Cover: Screening and Management of Adult Hearing Loss in Primary Care

Screening and Management of Adult Hearing Loss in Primary Care

Scientific Review

Published in: JAMA, The Journal of the American Medical Association, v. 289, no. 15, Apr. 16, 2003, p. 1976-1985

Posted on 2003

by Bevan Yueh, Nina L. Shapiro, Catherine MacLean, Paul G. Shekelle

CONTEXT: Hearing loss is the third most prevalent chronic condition in older adults and has important effects on their physical and mental health. Despite these effects, most older patients are not assessed or treated for hearing loss. OBJECTIVE: To review the evidence on screening and management of hearing loss of older adults in the primary care setting. DATA SOURCES and STUDY SELECTION: The authors performed a search from 1985 to 2001 using MEDLINE, HealthSTAR, EMBASE, Ageline, and the National Guideline Clearinghouse for articles and practice guidelines about screening and management of hearing loss in older adults, as well as reviewed references in these articles and those suggested by experts in hearing impairment. DATA EXTRACTION: The authors reviewed articles for the most clinically important information, emphasizing randomized clinical trials, where available, and identified 1595 articles. DATA SYNTHESIS: Screening tests that reliably detect hearing loss are use of an audioscope, a hand-held combination otoscope and audiometer, and a self-administered questionnaire, the Hearing Handicap Inventory for the Elderly-Screening version. The value of routine screening for improving patient outcomes has not been evaluated in a randomized clinical trial. Screening is endorsed by most professional organizations, including the US Preventive Services Task Force. While most hearing loss in older adults is sensorineural and due to presbycusis, cerumen impaction and chronic otitis media may be present in up to 30% of elderly patients with hearing loss and can be treated by the primary care clinician. In randomized trials, hearing aids have been demonstrated to improve outcomes for patients with sensorineural hearing loss. Nonadherence to use of hearing aids is high. Prompt recognition of potentially reversible causes of hearing loss, such as sudden sensorineural hearing loss, is important to maximize the possibility of functional recovery. CONCLUSION: While untested in a clinical trial, older adults can be screened for hearing loss using simple methods, and effective treatments exist and are available for many forms of hearing loss.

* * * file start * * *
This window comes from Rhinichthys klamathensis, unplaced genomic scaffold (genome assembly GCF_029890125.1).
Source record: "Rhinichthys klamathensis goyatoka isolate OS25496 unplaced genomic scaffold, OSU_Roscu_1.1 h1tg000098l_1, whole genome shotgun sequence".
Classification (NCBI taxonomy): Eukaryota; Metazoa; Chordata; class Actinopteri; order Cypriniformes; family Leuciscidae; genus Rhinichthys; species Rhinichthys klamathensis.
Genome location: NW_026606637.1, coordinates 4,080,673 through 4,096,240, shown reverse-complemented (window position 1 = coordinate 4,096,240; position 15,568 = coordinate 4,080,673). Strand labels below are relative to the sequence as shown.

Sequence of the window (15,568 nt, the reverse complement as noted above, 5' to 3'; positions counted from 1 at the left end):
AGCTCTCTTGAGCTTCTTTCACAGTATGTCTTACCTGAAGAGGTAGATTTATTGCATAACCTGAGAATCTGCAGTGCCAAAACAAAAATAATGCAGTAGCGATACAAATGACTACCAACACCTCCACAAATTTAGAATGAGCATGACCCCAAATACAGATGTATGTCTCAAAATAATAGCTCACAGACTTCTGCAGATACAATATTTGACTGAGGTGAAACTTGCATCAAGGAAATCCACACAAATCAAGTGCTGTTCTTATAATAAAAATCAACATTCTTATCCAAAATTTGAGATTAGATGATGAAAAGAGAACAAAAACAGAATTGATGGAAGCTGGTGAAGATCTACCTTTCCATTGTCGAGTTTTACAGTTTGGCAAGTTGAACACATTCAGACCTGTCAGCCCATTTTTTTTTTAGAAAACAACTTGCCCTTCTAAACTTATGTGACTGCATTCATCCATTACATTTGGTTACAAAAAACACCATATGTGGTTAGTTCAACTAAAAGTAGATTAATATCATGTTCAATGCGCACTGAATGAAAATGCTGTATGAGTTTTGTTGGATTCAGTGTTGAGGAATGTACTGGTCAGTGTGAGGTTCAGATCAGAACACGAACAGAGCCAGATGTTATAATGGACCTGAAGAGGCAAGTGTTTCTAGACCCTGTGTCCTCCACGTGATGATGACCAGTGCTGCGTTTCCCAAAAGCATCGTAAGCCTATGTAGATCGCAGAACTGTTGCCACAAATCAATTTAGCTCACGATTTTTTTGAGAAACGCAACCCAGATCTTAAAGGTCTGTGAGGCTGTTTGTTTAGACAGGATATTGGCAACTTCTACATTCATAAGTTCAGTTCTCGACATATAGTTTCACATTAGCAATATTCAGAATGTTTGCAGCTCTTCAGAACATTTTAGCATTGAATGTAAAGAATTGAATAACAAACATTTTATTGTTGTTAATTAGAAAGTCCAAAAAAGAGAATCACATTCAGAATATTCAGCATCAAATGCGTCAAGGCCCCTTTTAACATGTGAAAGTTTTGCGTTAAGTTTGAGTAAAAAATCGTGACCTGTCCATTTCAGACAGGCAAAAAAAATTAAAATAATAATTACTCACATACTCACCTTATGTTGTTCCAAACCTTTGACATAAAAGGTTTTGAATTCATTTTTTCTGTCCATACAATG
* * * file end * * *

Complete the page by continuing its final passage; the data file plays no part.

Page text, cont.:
This report is part of the RAND external publication series. Many RAND studies are published in peer-reviewed scholarly journals, as chapters in commercial books, or as documents published by other organizations.

RAND is a nonprofit institution that helps improve policy and decisionmaking through research and analysis. RAND's publications do not necessarily reflect the opinions of its research clients and sponsors.